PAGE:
James Adonis, The Motivation Hoax
James Adonis, The Motivation Hoax – A smart person’s guide to inspirational nonsense, Schwartz Publishing, Carlton, 2018.
Inspirational nonsense! Yep, that pretty much sums it up for me. Instagram and Facebook and to a lesser extent Linked In are full of mindless truisms masquerading as inspiration from some enlighted heroes we’ve mostly never heard of.
It’s one of my pet hates – People just filling up their timeline and others with dribble. Sorry, I’m just not one for small talk.
And I’m guessing James Adonis is not either. In his latest book, The Motivation Hoax, he takes aim at the dribble and aims to sort the facts from the fictions.
I was particularly interested in this book based on my own. When I researched my book Done and my program Project Done, I realized a lot of what people thought was true, simply wasn’t backed up by the research. Or, at the least, what people thought was true was only partly accurate.
It seems we human beings have a tendency for short-cuts rather than reading things thoroughly. Something to do with our lazy brains…
Three Examples from the Motivation Hoax
Let’s look at a few examples from James Adonis’ brilliant book…
- Choose a job you love, and you will never have to work a day in your life (Confucious) – A neat sentiment we’d all wish to be true. Alas, there’s no evidence it’s true. Wishful thinking.
- It’s a journey, not a destination – This is a neat trick to comfort yourself when you don’t reach your goal. Let’s face it, almost every goal we create is a destination and we want it. Often, we want it really badly. Yes, we will learn some things along the way. But, really? Do you want the goal or the experience?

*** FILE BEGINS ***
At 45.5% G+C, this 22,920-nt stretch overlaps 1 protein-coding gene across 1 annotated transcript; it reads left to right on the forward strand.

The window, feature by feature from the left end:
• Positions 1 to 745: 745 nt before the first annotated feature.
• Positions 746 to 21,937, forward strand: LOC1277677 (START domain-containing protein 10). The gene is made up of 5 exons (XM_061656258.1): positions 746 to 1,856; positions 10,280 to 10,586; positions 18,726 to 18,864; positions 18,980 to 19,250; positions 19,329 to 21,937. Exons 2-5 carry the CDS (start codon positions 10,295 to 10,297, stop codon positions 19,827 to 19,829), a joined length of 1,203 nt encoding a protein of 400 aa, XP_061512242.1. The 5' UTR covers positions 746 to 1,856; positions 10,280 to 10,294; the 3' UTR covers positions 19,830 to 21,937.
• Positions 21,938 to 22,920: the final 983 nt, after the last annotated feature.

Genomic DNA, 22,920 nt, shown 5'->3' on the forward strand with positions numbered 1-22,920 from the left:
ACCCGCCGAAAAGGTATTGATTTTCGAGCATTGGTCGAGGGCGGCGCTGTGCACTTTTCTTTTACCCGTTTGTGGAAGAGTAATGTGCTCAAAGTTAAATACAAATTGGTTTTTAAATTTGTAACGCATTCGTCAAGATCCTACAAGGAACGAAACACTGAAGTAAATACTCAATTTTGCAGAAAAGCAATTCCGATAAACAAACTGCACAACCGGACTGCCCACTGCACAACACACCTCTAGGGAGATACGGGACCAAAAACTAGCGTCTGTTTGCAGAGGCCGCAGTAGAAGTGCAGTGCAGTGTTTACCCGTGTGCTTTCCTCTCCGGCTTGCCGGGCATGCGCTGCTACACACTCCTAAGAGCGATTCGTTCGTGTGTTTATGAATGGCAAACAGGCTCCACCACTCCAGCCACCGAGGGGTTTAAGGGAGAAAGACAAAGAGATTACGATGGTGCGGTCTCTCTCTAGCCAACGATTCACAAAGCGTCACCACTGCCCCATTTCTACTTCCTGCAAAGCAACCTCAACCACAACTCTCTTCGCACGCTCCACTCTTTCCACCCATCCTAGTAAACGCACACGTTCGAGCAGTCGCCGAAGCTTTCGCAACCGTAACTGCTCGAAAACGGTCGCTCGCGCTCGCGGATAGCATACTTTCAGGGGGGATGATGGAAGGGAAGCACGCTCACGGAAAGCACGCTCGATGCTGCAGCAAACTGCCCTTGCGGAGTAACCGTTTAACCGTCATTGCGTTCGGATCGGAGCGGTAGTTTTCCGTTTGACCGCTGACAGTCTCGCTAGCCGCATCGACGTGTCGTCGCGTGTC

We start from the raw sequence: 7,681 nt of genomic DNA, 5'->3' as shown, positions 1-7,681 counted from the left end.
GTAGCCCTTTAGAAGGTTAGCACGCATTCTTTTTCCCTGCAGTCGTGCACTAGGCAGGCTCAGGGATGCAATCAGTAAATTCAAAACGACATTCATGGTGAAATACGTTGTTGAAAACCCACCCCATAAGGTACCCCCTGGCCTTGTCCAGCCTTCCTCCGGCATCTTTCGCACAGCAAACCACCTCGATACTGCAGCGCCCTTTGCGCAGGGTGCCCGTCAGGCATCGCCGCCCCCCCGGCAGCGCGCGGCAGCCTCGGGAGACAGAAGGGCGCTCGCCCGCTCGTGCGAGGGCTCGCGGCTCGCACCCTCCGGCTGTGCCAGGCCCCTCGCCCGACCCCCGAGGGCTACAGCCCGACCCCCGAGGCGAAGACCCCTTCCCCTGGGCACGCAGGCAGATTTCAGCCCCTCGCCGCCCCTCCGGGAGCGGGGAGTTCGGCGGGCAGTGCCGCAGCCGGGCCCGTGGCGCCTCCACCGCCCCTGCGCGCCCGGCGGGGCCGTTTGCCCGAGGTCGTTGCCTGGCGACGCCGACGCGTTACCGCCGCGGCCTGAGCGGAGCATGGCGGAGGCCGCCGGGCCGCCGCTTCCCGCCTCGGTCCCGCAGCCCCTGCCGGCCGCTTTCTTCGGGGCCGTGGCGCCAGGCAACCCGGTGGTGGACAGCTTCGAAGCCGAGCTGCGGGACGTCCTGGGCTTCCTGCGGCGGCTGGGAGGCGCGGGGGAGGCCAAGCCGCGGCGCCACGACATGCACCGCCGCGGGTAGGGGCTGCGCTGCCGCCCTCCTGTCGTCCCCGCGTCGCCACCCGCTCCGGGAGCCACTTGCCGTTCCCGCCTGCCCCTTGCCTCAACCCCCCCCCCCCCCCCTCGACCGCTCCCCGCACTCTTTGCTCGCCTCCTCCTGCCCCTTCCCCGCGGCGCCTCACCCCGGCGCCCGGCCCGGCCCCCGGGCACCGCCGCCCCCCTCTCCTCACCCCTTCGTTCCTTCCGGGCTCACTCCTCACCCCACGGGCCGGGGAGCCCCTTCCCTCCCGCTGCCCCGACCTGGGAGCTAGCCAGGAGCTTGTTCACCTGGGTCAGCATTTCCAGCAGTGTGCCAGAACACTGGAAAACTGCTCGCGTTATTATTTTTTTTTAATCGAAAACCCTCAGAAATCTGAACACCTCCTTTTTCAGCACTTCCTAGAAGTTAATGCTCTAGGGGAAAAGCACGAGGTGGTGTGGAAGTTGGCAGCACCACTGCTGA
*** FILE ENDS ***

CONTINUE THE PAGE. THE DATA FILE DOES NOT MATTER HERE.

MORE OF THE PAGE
- Many hands make light work (John Heywood) – We naturally presume this to be true. It’s logical, sensible and not always true. This is the big presumption behind teams at work. If you want something done, throw people at it. However, if you want a fast result, you’re better off turning to a single individual who can just get started. Beware of applying truisms to all situations – they may not be so true.
(James also picks up the theme ‘to follow your passion’ is bad advice – as I also wrote about in my book Done.)
Love this! If you want to find out what really works #mythbusters
This book could have been called Mythbusters for Motivation – although I suspect there might be a copyright claim on that title.
Read this if…
Read this book if you want the low-down on what really works. Or, if you want to cause a lot of mischief by challenging all the truisms filling up the Internet.